It is further to be appreciated that more than one transceiver 12 may be used as an alternative. Also, a person of ordinary skill in the art will appreciate that a different type of transceiver 12 may be used, such as an infrared device.
The operating frequency of the transceiver 12 is predetermined. In an exemplary embodiment, the transceiver 12 is a NICERA piezo transducer AT/R40-10 with operating frequency at 40 kHz. The operating frequency of the transceiver 12 is preferably greater than the human listening range (i.e., greater than 20 kHz).
An electronic control unit (“ECU”) 26 is operatively connected to the transceiver 12 and may be located within the vehicle's dashboard 27. In an exemplary embodiment, the ECU 26 comprises a plurality of discrete circuits, circuit components, and a controller 28. A person of ordinary skill in the art will appreciate that the ECU 26 can take several forms including a combination digital or analog circuits or packaged as an application specific integrated circuit (ASIC). The ECU 26 controls the transceiver 12 to emit a continuous wave signal and monitors the transceiver 12 for the reception of return signals. Particularly, the ECU 26 discriminates between an intrusion event and a non-intrusion event, in accordance with the present invention, in response to the received return signal.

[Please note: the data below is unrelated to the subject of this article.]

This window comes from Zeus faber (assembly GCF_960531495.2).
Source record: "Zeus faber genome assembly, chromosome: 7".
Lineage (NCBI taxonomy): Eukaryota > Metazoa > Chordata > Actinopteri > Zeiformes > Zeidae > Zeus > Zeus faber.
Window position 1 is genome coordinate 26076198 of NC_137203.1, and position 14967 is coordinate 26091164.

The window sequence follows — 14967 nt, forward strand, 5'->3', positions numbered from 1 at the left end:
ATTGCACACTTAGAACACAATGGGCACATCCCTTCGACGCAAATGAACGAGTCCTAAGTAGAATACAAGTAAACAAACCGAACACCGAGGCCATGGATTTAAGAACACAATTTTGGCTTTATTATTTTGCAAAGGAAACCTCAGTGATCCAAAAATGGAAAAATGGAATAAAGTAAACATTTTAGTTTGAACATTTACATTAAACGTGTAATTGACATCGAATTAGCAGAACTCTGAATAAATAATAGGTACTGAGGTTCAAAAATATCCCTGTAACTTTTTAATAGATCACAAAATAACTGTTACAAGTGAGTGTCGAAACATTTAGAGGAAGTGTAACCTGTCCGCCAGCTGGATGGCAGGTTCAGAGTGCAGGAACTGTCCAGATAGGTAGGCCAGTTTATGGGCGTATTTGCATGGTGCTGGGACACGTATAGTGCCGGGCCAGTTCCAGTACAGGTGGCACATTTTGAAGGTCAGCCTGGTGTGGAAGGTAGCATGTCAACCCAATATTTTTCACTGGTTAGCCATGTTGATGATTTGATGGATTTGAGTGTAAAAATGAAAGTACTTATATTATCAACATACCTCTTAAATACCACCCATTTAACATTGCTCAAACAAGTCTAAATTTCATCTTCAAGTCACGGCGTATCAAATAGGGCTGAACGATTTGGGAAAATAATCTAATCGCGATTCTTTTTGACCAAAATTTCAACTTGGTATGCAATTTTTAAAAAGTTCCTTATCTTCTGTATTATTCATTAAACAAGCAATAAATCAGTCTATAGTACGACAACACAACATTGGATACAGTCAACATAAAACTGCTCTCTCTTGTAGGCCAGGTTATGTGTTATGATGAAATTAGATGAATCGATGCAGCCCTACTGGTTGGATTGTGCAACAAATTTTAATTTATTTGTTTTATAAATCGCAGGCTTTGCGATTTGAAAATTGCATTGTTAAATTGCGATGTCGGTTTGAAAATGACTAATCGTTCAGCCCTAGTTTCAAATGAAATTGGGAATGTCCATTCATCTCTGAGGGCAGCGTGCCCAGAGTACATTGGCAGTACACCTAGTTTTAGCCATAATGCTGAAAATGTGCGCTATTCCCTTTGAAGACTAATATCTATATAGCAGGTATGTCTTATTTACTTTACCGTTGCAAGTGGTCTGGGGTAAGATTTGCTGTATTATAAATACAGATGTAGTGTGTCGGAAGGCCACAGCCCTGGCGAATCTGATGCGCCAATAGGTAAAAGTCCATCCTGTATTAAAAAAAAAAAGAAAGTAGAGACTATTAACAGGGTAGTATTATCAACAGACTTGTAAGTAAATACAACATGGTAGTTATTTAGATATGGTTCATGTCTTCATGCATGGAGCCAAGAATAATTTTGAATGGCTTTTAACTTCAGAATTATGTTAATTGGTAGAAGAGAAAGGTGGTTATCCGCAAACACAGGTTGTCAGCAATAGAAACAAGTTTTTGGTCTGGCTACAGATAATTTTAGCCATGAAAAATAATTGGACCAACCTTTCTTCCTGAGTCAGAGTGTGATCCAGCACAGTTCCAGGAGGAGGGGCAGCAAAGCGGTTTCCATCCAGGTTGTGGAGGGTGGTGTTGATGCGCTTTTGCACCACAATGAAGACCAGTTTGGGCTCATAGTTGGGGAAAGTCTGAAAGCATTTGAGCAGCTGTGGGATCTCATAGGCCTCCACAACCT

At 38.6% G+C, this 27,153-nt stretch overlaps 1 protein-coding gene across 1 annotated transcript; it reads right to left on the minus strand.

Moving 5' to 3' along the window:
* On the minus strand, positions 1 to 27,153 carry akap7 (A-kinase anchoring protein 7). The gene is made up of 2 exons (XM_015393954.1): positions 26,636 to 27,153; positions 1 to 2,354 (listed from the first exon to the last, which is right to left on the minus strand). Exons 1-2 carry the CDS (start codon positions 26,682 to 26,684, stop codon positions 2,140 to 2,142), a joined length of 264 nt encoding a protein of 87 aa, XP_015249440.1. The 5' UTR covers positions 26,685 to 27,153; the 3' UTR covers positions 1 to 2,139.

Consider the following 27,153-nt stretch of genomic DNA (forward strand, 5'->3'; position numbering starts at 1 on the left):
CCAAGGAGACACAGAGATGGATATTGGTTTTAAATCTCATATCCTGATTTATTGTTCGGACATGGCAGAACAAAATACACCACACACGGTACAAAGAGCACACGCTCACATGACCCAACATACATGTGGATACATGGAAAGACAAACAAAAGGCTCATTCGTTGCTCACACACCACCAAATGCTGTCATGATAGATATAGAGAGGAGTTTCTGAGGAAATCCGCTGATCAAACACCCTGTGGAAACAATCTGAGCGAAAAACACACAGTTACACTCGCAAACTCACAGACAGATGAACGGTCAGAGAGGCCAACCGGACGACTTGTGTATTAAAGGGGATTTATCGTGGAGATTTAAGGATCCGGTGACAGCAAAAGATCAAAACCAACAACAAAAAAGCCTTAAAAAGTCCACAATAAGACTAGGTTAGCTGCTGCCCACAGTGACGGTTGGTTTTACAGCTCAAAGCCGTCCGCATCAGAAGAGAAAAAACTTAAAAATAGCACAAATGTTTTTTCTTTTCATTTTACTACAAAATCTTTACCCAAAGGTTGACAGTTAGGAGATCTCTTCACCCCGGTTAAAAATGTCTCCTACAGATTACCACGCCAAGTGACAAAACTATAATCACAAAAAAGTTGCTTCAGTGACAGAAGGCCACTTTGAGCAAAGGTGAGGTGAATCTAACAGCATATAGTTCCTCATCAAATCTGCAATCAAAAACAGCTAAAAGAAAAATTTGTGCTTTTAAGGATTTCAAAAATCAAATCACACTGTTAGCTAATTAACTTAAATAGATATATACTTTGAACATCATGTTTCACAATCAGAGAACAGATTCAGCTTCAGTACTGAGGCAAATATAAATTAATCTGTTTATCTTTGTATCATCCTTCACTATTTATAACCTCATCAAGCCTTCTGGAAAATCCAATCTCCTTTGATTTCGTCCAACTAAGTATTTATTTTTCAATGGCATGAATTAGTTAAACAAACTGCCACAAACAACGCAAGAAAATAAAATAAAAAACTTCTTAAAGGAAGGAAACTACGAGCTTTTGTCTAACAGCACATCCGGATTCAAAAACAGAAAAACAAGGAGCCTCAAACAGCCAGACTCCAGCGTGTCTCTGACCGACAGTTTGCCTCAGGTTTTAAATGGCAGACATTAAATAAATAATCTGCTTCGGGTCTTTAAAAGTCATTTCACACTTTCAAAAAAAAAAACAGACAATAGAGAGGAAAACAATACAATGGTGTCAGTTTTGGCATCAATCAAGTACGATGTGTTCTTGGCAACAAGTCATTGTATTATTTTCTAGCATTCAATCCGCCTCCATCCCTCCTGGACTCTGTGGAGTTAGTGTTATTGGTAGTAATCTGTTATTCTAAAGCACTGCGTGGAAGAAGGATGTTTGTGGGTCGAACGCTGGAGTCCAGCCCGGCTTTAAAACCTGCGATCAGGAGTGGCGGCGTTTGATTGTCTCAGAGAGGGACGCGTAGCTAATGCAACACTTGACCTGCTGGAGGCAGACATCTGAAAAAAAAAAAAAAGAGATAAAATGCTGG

A remote convenience vehicle system 30 is provided that permits vehicle remote locking and unlocking functions. The system is commonly referred to as a remote keyless entry (“RKE”) system. The RKE system 30 includes a remote transmitter 31 and an on-board receiver 32. The receiver 32 is operatively connected to the ECU 26. The RKE system 30 allows the vehicle operator to disable the intrusion detection system 10 before entering the vehicle and enables the intrusion detection system 10 once the locking system is enabled. The enabling and disabling of the intrusion detection system 10 is preferably automatic with the locking and unlocking, respectively, of the vehicle. Such remote convenience vehicle systems may also provide for control of other vehicle functions, such as, a remote engine start function, a remote door open function, and a vehicle locator function. An alarm 34 is operatively connected to and is controlled by the ECU 26 to sound an alarm when an unauthorized intrusion is detected by the intrusion detection system 10.